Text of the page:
Meet Madison from Michigan—and hear how Alaska whispered her north
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Meet Madison from Michigan—and hear how Alaska whispered her north

By Madison Grosvenor, communications specialist

Madison and her cousins aboard the family ferry boat, the Mishe Mokwa

I grew up in a small town in Northern Michigan in “the pinky” of the mitten, Leelanau County. My family comes from a lengthy line of ferry boat captains on Lake Michigan, first working as mail carriers and later taking passengers out to a pair of islands off the shores of the Sleeping Bear Dunes.

Along with a close-knit group of cousins, my twin brother and I spent our summers picking wild blackberries, catching snakes, scratching mosquito bites, and sliding down sand dunes, soaking up every ounce of our unique childhood playground.

From the get-go, my family dynamic was firmly rooted in everything outdoors. From work to play, my parents made sure I grew up in a household dedicated to exploring the bountiful curiosities and beauties of the natural world.

Madison and her twin brother Tracy by the fire on South Manitou Island

My appreciation for nature was present in more ways than just recreation. Environmental focuses started creeping into my creative work through sketches, photographs, and eventually animation and film. During my Bachelor of Fine Arts studies at the University of Michigan, any time not spent in the studio meant taking courses like “Art in Nature: Micro to Macro Spaces,” “Nature Journaling,” “Florilegium: the art of field guides,” and any other classes that promoted the interdisciplinarity approach to the world I craved.

I found that creating art was the best outlet for communicating both my passions and questions surrounding the natural world, which eventually led me to Trustees for Alaska.

Shot from Madison’s thesis film “Wilder”

Big Moves

Post-graduation, I knew I wanted to start my career with a hand in both fields, conservation and creative. I wanted to focus my search on like-minded companies, and I found Trustees for Alaska.

Alaska has always been this little whisper in my head, “Go North! What are you waiting for kid?!” If an opportunity came up to create content surrounding the protection of Alaska’s land, wildlife, and communities, I knew I had to take the chance—however far and however scary.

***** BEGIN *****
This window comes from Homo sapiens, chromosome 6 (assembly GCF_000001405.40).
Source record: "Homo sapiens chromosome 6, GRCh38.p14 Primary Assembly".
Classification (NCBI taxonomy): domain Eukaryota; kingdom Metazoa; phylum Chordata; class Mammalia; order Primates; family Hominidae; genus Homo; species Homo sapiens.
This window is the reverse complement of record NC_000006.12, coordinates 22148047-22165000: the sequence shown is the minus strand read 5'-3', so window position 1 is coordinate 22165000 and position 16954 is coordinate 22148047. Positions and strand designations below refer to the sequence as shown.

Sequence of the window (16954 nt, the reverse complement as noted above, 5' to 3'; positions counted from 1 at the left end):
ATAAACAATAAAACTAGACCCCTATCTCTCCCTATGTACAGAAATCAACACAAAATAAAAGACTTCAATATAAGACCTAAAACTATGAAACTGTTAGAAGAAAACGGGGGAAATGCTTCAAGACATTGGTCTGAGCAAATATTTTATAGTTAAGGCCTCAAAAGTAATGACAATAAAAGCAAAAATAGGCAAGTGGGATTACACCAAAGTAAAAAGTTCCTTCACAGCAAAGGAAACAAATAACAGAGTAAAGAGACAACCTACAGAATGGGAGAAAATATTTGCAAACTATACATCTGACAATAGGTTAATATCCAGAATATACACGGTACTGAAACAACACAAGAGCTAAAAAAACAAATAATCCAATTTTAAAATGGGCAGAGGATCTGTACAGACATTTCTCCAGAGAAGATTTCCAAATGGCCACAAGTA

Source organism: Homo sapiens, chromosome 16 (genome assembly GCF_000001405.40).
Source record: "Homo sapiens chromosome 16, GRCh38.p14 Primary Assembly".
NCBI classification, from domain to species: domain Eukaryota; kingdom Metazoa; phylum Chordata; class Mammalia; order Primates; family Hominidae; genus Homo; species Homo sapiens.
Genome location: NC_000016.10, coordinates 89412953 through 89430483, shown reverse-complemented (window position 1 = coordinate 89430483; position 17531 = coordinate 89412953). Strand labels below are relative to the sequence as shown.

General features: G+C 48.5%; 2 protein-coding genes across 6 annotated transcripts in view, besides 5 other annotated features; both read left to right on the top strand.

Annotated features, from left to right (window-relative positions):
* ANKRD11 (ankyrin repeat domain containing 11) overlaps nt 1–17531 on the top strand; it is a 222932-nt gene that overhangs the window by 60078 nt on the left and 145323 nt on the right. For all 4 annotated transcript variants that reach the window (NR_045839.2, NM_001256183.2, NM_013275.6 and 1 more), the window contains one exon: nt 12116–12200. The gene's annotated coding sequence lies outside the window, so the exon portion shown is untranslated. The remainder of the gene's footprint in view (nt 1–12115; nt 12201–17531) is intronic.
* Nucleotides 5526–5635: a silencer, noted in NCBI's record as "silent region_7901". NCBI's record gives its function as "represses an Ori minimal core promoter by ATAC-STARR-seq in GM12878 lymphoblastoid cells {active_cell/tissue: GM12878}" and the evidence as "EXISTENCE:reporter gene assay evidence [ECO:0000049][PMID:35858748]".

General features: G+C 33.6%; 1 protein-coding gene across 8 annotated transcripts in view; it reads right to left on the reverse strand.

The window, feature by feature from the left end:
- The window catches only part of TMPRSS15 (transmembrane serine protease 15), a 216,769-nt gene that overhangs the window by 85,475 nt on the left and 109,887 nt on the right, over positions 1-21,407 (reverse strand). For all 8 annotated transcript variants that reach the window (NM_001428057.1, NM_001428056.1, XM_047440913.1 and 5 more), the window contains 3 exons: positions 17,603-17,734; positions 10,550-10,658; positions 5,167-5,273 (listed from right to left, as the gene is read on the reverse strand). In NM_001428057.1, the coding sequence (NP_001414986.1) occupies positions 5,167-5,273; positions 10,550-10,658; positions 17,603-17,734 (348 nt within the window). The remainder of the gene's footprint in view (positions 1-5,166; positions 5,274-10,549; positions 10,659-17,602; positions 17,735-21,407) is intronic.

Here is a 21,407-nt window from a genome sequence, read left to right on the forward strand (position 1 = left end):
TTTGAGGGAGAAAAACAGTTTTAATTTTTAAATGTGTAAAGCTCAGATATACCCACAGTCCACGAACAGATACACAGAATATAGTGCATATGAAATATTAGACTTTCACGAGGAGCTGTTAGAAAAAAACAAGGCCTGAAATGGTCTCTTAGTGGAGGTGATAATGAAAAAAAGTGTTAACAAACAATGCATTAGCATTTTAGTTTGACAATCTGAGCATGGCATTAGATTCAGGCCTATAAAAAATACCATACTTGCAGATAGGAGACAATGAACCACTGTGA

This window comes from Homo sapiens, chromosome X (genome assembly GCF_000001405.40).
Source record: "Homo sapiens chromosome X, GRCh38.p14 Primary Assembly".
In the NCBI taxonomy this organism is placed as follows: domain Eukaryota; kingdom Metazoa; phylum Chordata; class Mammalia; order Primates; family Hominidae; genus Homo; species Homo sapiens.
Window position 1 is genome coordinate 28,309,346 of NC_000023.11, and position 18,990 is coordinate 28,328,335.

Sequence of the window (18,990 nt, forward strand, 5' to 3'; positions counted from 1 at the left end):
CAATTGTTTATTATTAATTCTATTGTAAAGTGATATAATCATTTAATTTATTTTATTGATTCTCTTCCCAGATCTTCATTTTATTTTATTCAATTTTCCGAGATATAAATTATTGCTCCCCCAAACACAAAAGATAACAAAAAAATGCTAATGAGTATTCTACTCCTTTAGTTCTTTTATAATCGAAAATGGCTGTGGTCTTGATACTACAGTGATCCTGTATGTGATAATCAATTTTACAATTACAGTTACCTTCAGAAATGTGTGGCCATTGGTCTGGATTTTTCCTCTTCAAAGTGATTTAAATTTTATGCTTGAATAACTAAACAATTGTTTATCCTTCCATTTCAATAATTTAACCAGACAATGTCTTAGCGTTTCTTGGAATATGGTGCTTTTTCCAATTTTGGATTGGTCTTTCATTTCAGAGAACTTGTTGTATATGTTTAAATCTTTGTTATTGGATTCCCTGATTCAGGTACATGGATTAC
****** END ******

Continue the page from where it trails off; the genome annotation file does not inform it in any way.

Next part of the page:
The not-so-Badlands

The yellow mounds in Badlands National Park

Golden hour in the plains

Getting to Alaska from Northern Michigan is no easy feat. With the best support system that a girl could ask for, I knew this first step was going to be the adventure of a lifetime and something I would need to document.

On Thursday, March 7, I picked up my twin brother Tracy from his house in Ann Arbor, home of my alma mater. After saying bye to my college-town by toasting with coffee and bagels, we headed west, hoping to make it as close to the Badlands as we could.

For a long time, all we saw were billboards, gas stations, and the occasional Midwest roadside attraction. Roads were flat, straight, and looked like they went on forever. The following

morning, we got back on the road for our first real sightseeing and leg-stretching: The Badlands. After a long drive looking out at the plains, we finally started to see something on the horizon. ROCKS!

Arriving just before lunch, Tracy and I planned a full day of hiking and exploring as much of the park as we could. Feeling like aliens on another planet, we stretched our legs and stumbled through the park, soaking up lots of sun (and dust).

Couch crashing and heading west!

After our time in the Badlands, we headed to Bozeman, Montana. We have family in the area and got to couch crash for a few days and recover from our long drive through the plains. We spent our time catching up with family, eating grilled pizza, and sweating out some aches from the road in their newly built sauna.

Brewery hopping in Bozeman

Days later, my brother and I reluctantly hopped back into the car, shooting for the Olympic Peninsula. We had some tricky passes to get through, but luckily the sun continued to follow us all the way west. After getting through Spokane, we found a place to lay our heads and dreamed about staying in one place for longer than a few nights.